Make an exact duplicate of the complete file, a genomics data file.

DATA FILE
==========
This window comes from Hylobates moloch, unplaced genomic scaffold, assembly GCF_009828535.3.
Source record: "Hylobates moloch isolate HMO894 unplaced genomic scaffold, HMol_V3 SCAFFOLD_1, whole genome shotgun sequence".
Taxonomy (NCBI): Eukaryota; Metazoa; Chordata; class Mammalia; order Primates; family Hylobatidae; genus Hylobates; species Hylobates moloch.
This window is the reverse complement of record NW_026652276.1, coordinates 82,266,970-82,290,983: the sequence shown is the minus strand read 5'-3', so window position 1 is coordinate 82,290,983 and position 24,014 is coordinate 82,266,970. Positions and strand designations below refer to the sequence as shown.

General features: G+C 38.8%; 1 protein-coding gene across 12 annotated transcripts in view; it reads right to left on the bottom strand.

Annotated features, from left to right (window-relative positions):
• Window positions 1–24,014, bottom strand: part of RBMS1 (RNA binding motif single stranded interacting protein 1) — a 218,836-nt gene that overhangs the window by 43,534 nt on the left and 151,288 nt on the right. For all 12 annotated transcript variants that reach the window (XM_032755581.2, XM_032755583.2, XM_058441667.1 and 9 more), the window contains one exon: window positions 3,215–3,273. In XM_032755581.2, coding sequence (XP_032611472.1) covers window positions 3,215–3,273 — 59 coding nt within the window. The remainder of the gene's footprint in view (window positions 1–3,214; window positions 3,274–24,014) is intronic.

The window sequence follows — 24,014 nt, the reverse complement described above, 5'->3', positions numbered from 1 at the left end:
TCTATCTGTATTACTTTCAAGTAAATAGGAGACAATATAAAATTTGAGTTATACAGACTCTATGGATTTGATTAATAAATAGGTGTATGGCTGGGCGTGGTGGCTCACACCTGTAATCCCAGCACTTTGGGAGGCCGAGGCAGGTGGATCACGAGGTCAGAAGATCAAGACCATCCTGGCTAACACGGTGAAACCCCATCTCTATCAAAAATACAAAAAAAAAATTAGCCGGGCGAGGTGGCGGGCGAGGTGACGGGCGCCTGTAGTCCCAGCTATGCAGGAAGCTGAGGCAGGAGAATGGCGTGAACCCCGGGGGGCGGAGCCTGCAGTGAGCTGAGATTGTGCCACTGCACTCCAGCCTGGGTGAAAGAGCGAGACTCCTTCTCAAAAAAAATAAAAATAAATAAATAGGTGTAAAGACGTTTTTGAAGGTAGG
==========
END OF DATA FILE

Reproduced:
This window comes from Hylobates moloch, unplaced genomic scaffold, assembly GCF_009828535.3.
Source record: "Hylobates moloch isolate HMO894 unplaced genomic scaffold, HMol_V3 SCAFFOLD_1, whole genome shotgun sequence".
Taxonomy (NCBI): Eukaryota; Metazoa; Chordata; class Mammalia; order Primates; family Hylobatidae; genus Hylobates; species Hylobates moloch.
This window is the reverse complement of record NW_026652276.1, coordinates 82,266,970-82,290,983: the sequence shown is the minus strand read 5'-3', so window position 1 is coordinate 82,290,983 and position 24,014 is coordinate 82,266,970. Positions and strand designations below refer to the sequence as shown.

General features: G+C 38.8%; 1 protein-coding gene across 12 annotated transcripts in view; it reads right to left on the bottom strand.

Annotated features, from left to right (window-relative positions):
• Window positions 1–24,014, bottom strand: part of RBMS1 (RNA binding motif single stranded interacting protein 1) — a 218,836-nt gene that overhangs the window by 43,534 nt on the left and 151,288 nt on the right. For all 12 annotated transcript variants that reach the window (XM_032755581.2, XM_032755583.2, XM_058441667.1 and 9 more), the window contains one exon: window positions 3,215–3,273. In XM_032755581.2, coding sequence (XP_032611472.1) covers window positions 3,215–3,273 — 59 coding nt within the window. The remainder of the gene's footprint in view (window positions 1–3,214; window positions 3,274–24,014) is intronic.

The window sequence follows — 24,014 nt, the reverse complement described above, 5'->3', positions numbered from 1 at the left end:
TCTATCTGTATTACTTTCAAGTAAATAGGAGACAATATAAAATTTGAGTTATACAGACTCTATGGATTTGATTAATAAATAGGTGTATGGCTGGGCGTGGTGGCTCACACCTGTAATCCCAGCACTTTGGGAGGCCGAGGCAGGTGGATCACGAGGTCAGAAGATCAAGACCATCCTGGCTAACACGGTGAAACCCCATCTCTATCAAAAATACAAAAAAAAAATTAGCCGGGCGAGGTGGCGGGCGAGGTGACGGGCGCCTGTAGTCCCAGCTATGCAGGAAGCTGAGGCAGGAGAATGGCGTGAACCCCGGGGGGCGGAGCCTGCAGTGAGCTGAGATTGTGCCACTGCACTCCAGCCTGGGTGAAAGAGCGAGACTCCTTCTCAAAAAAAATAAAAATAAATAAATAGGTGTAAAGACGTTTTTGAAGGTAGG